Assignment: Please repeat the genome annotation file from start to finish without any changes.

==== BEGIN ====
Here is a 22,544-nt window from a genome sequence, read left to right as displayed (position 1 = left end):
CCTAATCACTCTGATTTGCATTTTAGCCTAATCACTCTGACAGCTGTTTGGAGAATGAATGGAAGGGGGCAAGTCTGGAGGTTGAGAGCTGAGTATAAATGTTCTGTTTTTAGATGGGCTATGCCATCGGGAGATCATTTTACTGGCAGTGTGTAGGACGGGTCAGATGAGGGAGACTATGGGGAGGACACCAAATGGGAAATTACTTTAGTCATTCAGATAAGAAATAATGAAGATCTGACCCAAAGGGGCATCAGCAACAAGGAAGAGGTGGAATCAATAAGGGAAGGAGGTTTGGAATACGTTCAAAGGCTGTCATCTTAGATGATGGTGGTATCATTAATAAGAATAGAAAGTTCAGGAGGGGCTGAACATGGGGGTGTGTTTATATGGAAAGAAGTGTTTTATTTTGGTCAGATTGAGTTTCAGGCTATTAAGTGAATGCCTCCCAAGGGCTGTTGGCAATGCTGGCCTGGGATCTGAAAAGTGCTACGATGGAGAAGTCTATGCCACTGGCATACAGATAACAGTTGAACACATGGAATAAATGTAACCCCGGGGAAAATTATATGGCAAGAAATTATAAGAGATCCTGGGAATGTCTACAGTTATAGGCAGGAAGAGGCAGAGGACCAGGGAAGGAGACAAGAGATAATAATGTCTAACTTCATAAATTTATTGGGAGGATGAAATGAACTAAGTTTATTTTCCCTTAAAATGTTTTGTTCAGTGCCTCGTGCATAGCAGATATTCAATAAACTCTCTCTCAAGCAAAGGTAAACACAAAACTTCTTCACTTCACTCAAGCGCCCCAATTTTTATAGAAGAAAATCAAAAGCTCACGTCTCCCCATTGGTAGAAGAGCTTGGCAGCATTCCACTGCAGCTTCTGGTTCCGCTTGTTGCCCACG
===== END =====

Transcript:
Here is a 22,544-nt window from a genome sequence, read left to right as displayed (position 1 = left end):
CCTAATCACTCTGATTTGCATTTTAGCCTAATCACTCTGACAGCTGTTTGGAGAATGAATGGAAGGGGGCAAGTCTGGAGGTTGAGAGCTGAGTATAAATGTTCTGTTTTTAGATGGGCTATGCCATCGGGAGATCATTTTACTGGCAGTGTGTAGGACGGGTCAGATGAGGGAGACTATGGGGAGGACACCAAATGGGAAATTACTTTAGTCATTCAGATAAGAAATAATGAAGATCTGACCCAAAGGGGCATCAGCAACAAGGAAGAGGTGGAATCAATAAGGGAAGGAGGTTTGGAATACGTTCAAAGGCTGTCATCTTAGATGATGGTGGTATCATTAATAAGAATAGAAAGTTCAGGAGGGGCTGAACATGGGGGTGTGTTTATATGGAAAGAAGTGTTTTATTTTGGTCAGATTGAGTTTCAGGCTATTAAGTGAATGCCTCCCAAGGGCTGTTGGCAATGCTGGCCTGGGATCTGAAAAGTGCTACGATGGAGAAGTCTATGCCACTGGCATACAGATAACAGTTGAACACATGGAATAAATGTAACCCCGGGGAAAATTATATGGCAAGAAATTATAAGAGATCCTGGGAATGTCTACAGTTATAGGCAGGAAGAGGCAGAGGACCAGGGAAGGAGACAAGAGATAATAATGTCTAACTTCATAAATTTATTGGGAGGATGAAATGAACTAAGTTTATTTTCCCTTAAAATGTTTTGTTCAGTGCCTCGTGCATAGCAGATATTCAATAAACTCTCTCTCAAGCAAAGGTAAACACAAAACTTCTTCACTTCACTCAAGCGCCCCAATTTTTATAGAAGAAAATCAAAAGCTCACGTCTCCCCATTGGTAGAAGAGCTTGGCAGCATTCCACTGCAGCTTCTGGTTCCGCTTGTTGCCCACG